The amount a rear-end accident is worth depends on the extent of the damages it causes. These damages can include your injuries, damage to your vehicle, lost wages or future earning potential, and past and future pain and suffering.
Behaviors that Cause Rear-End Traffic Accidents
There are many kinds of dangerous driving behaviors that can cause rear-end accidents:
- Aggressive driving: Those who are speeding, tailgating, and otherwise driving aggressively may have difficulty braking in time to avoid a rear-end accident.
- Driving in poor weather conditions: If a driver fails to adjust for poor road or weather conditions, they may lose control of their vehicle or otherwise be unable to prevent a rear-end collision.
- Drunk or drug-impaired driving: Those who are under the influence may have dulled senses and reflexes, making it difficult or impossible for them to see and respond to drivers ahead of them.
- Fatigued driving: Drowsy drivers also have dulled senses and reflexes, and they may nod off at the wheel, driving into the vehicles ahead of them.
- Distracted driving: A distracted driver may not notice changes to the flow and speed of traffic. If they are looking at their phone or messing with the radio, they may not see that the cars ahead of them have stopped, causing a rear-end accident.
All of these negligent driving behaviors can put the driver at fault for the accident, making them responsible for your medical bills, lost wages, and past and future pain and suffering.
Rear-End Traffic Accident Injuries that Could Entitle You to Damages
Some injuries that can occur after rear-end accidents are as follows:
- Whiplash: Whiplash happens when the head moves backward and forward rapidly along the neck. This can sometimes develop into a painful, chronic condition.
- Other back and neck injuries: In addition to whiplash, you can suffer other injuries to your neck and pack, including sprains, strains, herniated discs, fractures, and even spinal column damage. Damage to the spinal cord can result in loss of sensation and paralysis in parts of the body.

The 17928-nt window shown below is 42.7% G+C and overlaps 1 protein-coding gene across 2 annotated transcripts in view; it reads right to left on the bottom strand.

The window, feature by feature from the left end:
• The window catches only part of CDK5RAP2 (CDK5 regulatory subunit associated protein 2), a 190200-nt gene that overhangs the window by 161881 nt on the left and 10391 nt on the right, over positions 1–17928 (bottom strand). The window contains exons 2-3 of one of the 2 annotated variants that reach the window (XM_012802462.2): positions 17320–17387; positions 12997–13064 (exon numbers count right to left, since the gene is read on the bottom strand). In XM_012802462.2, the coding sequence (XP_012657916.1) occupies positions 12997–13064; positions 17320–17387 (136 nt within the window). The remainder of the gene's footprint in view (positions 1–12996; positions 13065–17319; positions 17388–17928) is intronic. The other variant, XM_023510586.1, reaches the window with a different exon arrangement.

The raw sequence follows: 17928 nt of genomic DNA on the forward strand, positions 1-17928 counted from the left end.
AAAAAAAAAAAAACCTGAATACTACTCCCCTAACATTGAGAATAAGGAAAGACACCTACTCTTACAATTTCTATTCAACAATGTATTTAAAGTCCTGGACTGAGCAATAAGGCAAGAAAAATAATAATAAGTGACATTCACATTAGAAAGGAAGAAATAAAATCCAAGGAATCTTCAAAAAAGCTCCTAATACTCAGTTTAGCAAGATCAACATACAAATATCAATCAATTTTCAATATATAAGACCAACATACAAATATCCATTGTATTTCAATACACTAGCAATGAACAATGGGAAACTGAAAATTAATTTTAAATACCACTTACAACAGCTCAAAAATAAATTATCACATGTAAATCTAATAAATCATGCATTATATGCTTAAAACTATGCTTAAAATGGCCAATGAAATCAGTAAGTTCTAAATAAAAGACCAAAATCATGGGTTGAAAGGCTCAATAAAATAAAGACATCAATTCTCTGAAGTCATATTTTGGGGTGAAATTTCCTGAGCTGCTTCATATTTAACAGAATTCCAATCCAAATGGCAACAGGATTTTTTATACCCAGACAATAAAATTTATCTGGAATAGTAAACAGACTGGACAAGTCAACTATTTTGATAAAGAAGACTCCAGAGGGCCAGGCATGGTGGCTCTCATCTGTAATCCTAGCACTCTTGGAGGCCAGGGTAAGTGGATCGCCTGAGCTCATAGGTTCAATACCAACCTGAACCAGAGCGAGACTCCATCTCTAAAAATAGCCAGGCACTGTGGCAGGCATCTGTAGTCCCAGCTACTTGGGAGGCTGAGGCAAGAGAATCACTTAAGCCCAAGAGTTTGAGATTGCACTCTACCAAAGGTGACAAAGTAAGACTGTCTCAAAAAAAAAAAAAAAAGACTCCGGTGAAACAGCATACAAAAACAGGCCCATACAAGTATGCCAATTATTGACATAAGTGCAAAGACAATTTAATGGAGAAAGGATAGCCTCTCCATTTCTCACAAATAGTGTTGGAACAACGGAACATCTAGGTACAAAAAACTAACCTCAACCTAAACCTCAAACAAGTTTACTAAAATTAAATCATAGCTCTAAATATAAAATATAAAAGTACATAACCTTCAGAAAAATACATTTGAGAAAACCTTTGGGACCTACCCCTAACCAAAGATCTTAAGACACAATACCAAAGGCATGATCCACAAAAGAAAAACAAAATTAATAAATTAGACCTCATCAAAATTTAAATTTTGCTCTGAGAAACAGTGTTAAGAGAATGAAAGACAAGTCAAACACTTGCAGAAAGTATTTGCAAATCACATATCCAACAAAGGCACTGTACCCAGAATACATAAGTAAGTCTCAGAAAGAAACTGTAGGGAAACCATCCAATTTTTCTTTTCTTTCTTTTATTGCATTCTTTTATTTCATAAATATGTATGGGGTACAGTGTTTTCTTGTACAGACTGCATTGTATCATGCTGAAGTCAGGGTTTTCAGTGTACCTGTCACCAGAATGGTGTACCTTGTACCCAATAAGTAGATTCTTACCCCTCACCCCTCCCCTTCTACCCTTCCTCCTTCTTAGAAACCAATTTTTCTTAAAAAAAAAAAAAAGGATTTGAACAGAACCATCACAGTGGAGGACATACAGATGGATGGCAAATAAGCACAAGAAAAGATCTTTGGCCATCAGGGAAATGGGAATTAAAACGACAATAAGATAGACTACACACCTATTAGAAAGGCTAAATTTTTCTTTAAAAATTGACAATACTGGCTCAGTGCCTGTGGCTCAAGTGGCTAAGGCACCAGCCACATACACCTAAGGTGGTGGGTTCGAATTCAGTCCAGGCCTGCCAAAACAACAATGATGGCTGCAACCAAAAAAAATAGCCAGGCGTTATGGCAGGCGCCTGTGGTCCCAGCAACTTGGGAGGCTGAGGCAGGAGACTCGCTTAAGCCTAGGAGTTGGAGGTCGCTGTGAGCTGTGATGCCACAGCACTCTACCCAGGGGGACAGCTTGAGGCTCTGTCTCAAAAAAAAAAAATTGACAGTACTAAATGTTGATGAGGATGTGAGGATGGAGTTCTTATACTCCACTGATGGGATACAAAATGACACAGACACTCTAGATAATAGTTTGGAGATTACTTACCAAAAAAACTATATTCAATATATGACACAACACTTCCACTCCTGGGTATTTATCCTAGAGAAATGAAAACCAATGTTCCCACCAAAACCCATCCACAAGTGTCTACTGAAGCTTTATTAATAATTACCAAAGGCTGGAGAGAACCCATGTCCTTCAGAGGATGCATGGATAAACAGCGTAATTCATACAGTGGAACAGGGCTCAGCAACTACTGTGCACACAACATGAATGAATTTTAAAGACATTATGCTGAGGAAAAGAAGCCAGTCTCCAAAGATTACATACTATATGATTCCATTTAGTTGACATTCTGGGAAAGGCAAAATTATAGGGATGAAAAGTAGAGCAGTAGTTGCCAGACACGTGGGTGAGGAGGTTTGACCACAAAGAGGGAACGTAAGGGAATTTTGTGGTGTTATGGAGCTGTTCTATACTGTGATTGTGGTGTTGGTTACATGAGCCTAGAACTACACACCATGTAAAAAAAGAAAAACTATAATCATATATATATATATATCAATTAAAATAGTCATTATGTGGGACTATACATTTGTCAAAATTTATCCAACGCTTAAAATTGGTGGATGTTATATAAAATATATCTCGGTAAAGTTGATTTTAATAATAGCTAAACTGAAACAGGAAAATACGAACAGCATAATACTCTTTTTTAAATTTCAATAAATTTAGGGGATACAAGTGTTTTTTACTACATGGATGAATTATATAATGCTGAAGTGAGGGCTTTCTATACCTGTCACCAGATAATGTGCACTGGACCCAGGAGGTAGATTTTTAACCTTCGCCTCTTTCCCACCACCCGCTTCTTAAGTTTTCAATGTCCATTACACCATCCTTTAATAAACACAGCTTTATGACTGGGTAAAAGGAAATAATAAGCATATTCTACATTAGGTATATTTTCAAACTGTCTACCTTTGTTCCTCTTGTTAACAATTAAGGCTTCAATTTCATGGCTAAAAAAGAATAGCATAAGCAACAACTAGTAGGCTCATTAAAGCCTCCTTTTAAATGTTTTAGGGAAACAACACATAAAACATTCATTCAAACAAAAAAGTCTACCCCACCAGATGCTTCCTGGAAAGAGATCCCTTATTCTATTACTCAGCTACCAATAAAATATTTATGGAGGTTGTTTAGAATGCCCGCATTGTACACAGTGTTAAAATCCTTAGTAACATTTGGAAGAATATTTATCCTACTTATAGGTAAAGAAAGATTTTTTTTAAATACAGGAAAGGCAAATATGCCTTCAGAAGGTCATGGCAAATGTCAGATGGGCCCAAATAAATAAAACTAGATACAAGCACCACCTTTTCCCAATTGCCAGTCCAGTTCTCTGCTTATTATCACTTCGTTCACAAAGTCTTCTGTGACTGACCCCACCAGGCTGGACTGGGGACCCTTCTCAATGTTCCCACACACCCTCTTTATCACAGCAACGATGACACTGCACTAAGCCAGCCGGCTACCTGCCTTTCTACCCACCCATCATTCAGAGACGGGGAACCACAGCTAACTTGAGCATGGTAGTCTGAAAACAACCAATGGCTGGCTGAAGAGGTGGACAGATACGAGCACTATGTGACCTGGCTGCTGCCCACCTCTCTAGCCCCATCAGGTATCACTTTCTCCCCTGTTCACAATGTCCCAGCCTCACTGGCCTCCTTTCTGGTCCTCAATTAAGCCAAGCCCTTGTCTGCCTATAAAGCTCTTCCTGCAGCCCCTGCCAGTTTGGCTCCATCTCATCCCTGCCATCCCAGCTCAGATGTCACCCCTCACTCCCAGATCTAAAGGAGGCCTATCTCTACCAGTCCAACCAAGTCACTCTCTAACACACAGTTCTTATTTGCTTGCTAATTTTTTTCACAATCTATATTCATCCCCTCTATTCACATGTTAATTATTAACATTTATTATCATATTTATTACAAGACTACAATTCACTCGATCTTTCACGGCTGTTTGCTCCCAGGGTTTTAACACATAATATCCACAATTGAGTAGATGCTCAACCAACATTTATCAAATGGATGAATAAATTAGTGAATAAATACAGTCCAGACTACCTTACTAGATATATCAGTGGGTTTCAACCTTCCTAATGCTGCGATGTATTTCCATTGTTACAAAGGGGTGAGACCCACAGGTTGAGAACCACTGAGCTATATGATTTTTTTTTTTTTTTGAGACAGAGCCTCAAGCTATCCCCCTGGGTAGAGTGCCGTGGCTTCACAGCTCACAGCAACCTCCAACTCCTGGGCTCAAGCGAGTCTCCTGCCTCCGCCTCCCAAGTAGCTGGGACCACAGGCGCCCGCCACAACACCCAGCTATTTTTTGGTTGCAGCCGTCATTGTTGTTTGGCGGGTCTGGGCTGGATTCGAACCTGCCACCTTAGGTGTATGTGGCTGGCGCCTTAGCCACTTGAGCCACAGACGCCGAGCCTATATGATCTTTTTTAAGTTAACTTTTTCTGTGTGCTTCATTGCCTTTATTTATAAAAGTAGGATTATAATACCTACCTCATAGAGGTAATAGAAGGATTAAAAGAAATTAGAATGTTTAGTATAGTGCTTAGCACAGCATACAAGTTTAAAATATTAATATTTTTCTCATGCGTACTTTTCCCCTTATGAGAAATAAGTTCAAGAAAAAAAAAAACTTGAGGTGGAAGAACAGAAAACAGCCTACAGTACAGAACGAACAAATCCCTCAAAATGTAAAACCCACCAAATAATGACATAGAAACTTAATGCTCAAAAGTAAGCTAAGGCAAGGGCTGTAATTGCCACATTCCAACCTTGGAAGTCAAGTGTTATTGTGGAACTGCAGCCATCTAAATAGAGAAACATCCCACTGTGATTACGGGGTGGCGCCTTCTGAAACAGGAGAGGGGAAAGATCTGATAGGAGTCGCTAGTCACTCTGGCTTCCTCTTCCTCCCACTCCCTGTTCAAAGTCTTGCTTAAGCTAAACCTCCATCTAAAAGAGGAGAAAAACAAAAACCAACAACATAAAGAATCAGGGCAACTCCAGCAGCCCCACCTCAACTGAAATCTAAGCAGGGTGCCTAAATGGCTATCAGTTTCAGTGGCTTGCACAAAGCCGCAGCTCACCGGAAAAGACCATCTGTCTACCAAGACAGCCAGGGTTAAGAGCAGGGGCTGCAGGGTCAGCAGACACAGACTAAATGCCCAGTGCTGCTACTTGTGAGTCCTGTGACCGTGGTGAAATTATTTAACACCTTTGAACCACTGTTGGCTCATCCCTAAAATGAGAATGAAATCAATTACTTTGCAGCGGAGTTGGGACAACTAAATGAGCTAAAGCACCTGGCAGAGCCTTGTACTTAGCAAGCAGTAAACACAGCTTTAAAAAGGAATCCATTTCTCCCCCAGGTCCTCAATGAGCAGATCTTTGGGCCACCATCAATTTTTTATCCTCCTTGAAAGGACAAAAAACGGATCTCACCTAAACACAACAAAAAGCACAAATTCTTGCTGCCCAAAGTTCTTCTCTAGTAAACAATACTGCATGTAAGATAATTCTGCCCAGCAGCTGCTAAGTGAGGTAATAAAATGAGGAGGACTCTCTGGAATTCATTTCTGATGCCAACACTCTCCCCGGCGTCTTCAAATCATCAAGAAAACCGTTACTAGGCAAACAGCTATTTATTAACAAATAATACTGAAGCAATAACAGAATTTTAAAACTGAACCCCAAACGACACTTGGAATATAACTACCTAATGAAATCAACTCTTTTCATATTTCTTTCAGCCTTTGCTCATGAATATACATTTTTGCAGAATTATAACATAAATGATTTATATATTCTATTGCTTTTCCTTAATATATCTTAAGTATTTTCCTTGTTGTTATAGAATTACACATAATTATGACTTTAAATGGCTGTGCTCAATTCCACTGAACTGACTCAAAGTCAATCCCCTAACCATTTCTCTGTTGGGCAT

- Traumatic brain injury (TBI): TBIs are caused by the head being forcefully struck. They can range from mild concussions to brain bleeds, comas, and death.
- Broken bones: Broken bones can temporarily disable you while causing pain and internal injuries. In the case of severe fractures, you may need to have your limb or appendage amputated or undergo surgery to repair the bone.
- Internal injuries: in serious crashes, you may suffer internal bleeding and organ damage that requires surgery to repair. In severe instances, you may even need an organ transplant.
If you have suffered any of these injuries after a negligent driver struck you from behind, you may be able to recover damages to help with your expenses.
Recoverable Damages in Car Accident Cases
There are two types of recoverable damages in car accident cases: economic damages and non-economic damages.
According to NRS §41A.011, economic damages are defined as compensation for “medical treatment, care or custody, loss of earnings and loss of earning capacity.” This includes compensation for any ongoing and future medical care you need due to your injuries, not just your initial medical costs right after your accident.
On the other hand, non-economic damages refer to compensation for your “pain, suffering, inconvenience, physical impairment, disfigurement, and other non-pecuniary damages.” Basically, these are the things that impact your life but that do not necessarily have a price tag attached.
Our Personal Injury Lawyer Can Help You Seek Damages
With the help of a personal injury lawyer from Bernstein & Poisson, you may be able to recover these damages to help with your expenses after you are hurt in a rear-end accident. A lawyer can evaluate the specifics of your case to determine how the other driver’s negligence and the extent of your injuries may affect how much your rear-end accident is worth.
To learn more and to receive your free consultation, contact Bernstein & Poisson today at (702) 633-3333. Time is of the essence. According to NRS §11.190(e), you generally only have two years from the time of the accident in which to file suit. Get started today by calling now.